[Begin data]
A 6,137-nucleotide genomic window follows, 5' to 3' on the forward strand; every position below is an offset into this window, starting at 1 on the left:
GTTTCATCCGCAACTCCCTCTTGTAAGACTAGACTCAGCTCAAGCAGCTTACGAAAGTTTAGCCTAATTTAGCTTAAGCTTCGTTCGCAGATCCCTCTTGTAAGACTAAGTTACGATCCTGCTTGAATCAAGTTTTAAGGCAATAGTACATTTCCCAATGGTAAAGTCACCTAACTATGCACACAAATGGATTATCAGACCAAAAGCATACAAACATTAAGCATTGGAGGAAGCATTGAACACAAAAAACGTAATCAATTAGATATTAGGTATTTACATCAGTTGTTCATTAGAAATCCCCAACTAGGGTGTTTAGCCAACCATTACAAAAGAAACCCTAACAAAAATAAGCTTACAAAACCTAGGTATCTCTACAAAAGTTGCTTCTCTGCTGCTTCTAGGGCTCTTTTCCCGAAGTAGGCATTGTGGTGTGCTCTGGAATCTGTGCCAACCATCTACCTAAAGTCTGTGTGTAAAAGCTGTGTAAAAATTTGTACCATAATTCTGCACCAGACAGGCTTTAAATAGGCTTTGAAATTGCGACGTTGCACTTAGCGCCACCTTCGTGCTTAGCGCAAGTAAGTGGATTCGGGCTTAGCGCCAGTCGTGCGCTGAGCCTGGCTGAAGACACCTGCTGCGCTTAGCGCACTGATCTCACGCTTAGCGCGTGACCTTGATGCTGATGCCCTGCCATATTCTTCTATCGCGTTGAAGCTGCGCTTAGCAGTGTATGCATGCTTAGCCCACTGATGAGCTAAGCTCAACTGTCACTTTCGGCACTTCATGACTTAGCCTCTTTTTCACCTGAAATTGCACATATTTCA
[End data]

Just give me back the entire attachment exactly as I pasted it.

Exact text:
A 6,137-nucleotide genomic window follows, 5' to 3' on the forward strand; every position below is an offset into this window, starting at 1 on the left:
GTTTCATCCGCAACTCCCTCTTGTAAGACTAGACTCAGCTCAAGCAGCTTACGAAAGTTTAGCCTAATTTAGCTTAAGCTTCGTTCGCAGATCCCTCTTGTAAGACTAAGTTACGATCCTGCTTGAATCAAGTTTTAAGGCAATAGTACATTTCCCAATGGTAAAGTCACCTAACTATGCACACAAATGGATTATCAGACCAAAAGCATACAAACATTAAGCATTGGAGGAAGCATTGAACACAAAAAACGTAATCAATTAGATATTAGGTATTTACATCAGTTGTTCATTAGAAATCCCCAACTAGGGTGTTTAGCCAACCATTACAAAAGAAACCCTAACAAAAATAAGCTTACAAAACCTAGGTATCTCTACAAAAGTTGCTTCTCTGCTGCTTCTAGGGCTCTTTTCCCGAAGTAGGCATTGTGGTGTGCTCTGGAATCTGTGCCAACCATCTACCTAAAGTCTGTGTGTAAAAGCTGTGTAAAAATTTGTACCATAATTCTGCACCAGACAGGCTTTAAATAGGCTTTGAAATTGCGACGTTGCACTTAGCGCCACCTTCGTGCTTAGCGCAAGTAAGTGGATTCGGGCTTAGCGCCAGTCGTGCGCTGAGCCTGGCTGAAGACACCTGCTGCGCTTAGCGCACTGATCTCACGCTTAGCGCGTGACCTTGATGCTGATGCCCTGCCATATTCTTCTATCGCGTTGAAGCTGCGCTTAGCAGTGTATGCATGCTTAGCCCACTGATGAGCTAAGCTCAACTGTCACTTTCGGCACTTCATGACTTAGCCTCTTTTTCACCTGAAATTGCACATATTTCA